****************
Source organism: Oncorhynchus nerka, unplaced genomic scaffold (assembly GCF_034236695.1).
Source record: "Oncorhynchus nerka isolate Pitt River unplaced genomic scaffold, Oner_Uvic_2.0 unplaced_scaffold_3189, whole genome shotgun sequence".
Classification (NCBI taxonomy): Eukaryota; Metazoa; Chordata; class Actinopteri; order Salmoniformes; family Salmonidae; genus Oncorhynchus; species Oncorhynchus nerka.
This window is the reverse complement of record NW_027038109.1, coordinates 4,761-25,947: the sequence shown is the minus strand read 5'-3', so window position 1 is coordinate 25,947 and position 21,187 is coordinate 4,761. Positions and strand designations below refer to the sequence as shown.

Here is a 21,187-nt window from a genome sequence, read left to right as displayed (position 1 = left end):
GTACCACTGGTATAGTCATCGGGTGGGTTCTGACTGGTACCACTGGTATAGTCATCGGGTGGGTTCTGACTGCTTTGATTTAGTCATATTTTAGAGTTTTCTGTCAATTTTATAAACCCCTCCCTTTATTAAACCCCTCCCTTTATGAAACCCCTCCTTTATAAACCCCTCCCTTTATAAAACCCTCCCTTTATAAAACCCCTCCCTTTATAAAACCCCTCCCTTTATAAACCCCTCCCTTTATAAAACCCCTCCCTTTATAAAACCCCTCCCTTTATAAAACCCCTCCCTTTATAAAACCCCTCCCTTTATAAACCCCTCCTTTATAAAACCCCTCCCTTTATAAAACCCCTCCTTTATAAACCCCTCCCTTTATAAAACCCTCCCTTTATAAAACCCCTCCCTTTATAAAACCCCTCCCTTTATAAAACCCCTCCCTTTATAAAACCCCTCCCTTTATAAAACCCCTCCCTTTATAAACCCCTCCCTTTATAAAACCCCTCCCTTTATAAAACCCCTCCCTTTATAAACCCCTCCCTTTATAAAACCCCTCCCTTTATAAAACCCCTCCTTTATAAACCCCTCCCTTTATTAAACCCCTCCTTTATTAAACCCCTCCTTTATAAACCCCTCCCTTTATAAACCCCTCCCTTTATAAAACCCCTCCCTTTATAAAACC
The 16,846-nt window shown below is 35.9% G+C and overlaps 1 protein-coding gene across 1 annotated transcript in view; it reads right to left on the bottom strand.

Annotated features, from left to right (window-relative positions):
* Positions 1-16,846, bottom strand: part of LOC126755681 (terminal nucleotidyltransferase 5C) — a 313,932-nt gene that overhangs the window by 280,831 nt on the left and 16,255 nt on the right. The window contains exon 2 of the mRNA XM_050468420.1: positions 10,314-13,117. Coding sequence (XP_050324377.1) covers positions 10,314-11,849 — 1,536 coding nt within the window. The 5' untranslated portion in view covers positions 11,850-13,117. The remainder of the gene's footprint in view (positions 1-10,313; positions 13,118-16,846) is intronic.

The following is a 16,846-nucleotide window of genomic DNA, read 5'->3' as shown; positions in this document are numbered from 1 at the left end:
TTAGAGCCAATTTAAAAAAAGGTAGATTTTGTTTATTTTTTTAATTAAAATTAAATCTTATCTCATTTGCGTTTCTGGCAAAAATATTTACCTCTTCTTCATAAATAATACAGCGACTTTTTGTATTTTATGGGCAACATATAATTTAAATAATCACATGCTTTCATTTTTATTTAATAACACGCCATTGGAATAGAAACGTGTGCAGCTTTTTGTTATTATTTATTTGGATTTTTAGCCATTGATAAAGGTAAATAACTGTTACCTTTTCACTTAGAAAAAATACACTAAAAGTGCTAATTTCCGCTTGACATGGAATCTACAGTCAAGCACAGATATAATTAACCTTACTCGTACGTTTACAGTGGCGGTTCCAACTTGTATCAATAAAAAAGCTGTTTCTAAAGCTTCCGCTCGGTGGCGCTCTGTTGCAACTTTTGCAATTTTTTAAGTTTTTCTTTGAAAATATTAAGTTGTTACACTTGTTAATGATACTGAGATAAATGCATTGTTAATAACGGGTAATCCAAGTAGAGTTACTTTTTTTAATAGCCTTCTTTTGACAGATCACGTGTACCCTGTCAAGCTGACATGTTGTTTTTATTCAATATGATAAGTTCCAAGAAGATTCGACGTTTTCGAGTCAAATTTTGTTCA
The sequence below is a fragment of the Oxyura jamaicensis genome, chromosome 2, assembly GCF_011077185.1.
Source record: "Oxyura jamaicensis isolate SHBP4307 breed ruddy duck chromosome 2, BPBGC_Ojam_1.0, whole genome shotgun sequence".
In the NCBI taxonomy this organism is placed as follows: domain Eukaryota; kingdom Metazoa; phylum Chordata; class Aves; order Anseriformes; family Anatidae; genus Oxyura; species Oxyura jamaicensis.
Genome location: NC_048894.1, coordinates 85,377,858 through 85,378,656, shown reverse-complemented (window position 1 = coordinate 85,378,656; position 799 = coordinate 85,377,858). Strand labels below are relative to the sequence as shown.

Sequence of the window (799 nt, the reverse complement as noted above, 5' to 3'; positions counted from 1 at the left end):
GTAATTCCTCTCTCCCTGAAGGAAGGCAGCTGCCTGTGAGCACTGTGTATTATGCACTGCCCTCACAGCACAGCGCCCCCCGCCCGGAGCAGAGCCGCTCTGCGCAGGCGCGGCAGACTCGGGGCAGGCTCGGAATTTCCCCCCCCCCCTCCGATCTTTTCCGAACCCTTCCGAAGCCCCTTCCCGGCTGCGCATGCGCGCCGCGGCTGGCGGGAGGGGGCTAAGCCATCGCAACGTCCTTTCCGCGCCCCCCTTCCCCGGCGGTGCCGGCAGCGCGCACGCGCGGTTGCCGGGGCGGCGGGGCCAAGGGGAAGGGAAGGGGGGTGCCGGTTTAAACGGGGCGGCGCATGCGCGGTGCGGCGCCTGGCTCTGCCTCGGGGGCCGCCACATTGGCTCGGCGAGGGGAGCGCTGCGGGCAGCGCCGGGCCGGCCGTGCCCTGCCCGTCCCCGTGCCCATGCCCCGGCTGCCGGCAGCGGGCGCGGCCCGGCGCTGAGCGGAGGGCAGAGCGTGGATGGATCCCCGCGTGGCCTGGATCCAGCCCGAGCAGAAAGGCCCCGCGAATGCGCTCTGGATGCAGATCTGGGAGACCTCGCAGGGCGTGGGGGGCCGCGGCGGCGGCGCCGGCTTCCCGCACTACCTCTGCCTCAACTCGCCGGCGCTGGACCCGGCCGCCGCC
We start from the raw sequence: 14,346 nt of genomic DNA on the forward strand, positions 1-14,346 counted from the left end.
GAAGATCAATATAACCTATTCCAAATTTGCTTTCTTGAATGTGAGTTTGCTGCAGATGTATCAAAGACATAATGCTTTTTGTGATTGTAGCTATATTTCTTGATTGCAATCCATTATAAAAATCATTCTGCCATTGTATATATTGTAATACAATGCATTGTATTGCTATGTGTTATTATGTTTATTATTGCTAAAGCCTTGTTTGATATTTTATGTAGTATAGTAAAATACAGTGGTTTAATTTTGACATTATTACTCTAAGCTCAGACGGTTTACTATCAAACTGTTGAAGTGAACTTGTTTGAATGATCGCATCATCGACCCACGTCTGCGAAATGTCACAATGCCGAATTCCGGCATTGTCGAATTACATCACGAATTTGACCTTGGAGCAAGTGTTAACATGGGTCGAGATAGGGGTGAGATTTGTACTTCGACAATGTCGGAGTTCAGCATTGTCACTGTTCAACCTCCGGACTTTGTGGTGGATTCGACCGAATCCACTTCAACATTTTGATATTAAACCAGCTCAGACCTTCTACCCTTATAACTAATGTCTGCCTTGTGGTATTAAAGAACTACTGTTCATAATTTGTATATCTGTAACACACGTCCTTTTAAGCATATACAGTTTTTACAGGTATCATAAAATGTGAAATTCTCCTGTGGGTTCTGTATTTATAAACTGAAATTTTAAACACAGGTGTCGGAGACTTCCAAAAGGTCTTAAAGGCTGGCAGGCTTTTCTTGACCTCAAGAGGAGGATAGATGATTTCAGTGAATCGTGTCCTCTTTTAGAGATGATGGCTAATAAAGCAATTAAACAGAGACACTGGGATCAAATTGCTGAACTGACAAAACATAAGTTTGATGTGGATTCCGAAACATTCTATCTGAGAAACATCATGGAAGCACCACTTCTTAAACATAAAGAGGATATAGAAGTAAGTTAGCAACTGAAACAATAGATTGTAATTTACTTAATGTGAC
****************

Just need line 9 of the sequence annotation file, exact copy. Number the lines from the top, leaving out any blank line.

* Positions 1-16,846, bottom strand: part of LOC126755681 (terminal nucleotidyltransferase 5C) — a 313,932-nt gene that overhangs the window by 280,831 nt on the left and 16,255 nt on the right. The window contains exon 2 of the mRNA XM_050468420.1: positions 10,314-13,117. Coding sequence (XP_050324377.1) covers positions 10,314-11,849 — 1,536 coding nt within the window. The 5' untranslated portion in view covers positions 11,850-13,117. The remainder of the gene's footprint in view (positions 1-10,313; positions 13,118-16,846) is intronic.